A sector that unfortunately grew notorious for job losses in 2014, manufacturing in 2015 strode a delicate path to recovery. Threats were however not averted because lurking behind the sector is the possibility of both present and future job losses. If it was not a complete shut-down, it was downsizing of operations. In the 2014 BB annual report, Mwaba cited contributing factors such as permit issues, cross border challenges, water and power supply issues and land availability. Government’s support and directive in the purchase of local products from manufacturing firms through local preference policies was a necessary but insufficient assistance.
Speaking from the perspective of Bolux Group, Mwaba decried that 2015 was challenging due to the drought. It was however not all gloom and doom as Bolux also secured an investment deal from CBORD, an American company that provides among its other services food and nutrition service management software. CBORD acquired an ownership stake of 49 percent in Bolux which in turn gave Bolux boost of capital. This financial capability according to Mwaba will improve efficiencies and improve exploitation of opportunities in its export strategy. The deal however does not make Bolux immune from the food pricing challenge that lies ahead.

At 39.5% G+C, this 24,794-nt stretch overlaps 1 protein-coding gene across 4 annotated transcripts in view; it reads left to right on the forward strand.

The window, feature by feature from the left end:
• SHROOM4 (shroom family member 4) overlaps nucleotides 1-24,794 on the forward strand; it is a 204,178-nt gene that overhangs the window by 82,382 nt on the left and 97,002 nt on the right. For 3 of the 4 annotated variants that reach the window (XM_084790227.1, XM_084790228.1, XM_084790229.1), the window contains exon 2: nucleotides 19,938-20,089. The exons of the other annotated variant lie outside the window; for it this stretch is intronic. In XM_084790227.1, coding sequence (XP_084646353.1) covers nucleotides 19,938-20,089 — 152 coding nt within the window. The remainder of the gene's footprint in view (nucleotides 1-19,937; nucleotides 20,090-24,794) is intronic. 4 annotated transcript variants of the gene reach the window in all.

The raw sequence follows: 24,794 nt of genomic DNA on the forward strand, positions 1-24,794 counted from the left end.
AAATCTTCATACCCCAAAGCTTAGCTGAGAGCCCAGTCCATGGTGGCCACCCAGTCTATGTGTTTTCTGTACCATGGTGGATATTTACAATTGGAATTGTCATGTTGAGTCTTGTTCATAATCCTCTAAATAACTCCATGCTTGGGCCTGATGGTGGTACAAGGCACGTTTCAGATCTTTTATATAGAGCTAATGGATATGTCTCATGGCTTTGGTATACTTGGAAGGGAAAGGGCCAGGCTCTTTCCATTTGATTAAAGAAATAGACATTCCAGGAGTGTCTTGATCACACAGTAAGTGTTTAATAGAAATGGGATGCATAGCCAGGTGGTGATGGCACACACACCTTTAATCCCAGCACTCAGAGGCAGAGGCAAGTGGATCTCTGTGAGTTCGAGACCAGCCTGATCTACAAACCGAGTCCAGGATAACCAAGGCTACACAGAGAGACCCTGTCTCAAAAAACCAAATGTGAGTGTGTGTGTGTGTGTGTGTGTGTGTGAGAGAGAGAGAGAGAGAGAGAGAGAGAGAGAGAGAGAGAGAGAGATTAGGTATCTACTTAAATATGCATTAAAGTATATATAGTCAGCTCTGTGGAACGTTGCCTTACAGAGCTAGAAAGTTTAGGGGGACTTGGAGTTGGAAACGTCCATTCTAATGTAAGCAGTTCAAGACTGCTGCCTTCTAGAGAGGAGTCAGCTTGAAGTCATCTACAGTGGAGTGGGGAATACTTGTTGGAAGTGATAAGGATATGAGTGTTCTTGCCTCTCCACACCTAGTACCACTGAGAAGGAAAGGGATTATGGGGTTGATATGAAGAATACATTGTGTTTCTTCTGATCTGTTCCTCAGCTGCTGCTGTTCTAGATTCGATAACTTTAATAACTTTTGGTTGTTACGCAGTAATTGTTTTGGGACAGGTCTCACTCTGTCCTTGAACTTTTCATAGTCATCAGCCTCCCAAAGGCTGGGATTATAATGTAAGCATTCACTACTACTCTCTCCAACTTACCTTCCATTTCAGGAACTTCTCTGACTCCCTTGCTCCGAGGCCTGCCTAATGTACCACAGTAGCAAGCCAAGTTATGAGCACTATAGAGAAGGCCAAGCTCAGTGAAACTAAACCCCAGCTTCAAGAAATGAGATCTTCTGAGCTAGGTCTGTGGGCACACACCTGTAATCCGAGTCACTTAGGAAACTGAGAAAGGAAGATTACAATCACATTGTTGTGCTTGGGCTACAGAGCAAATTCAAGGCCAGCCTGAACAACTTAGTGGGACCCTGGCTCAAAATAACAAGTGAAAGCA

“We expect some challenges in the first part of 2016. The drop in the Rand coupled with drought will increase prices of raw materials, particularly that of maize,” lamented Mwaba. He added that prices have already gone up significantly which suggest that by the time the year starts the prices would have surged. “We are concerned with the pricing because that is something we can’t control much,” he bemoaned. Mwaba however stressed that consumers should not be concerned about a shortage of stock because they are geared up to produce and well placed to take on challenges. Bolux imports 95 percent of its raw materials, Mwaba however highlighted that availability of products is guaranteed because they are well placed to source materials from anywhere.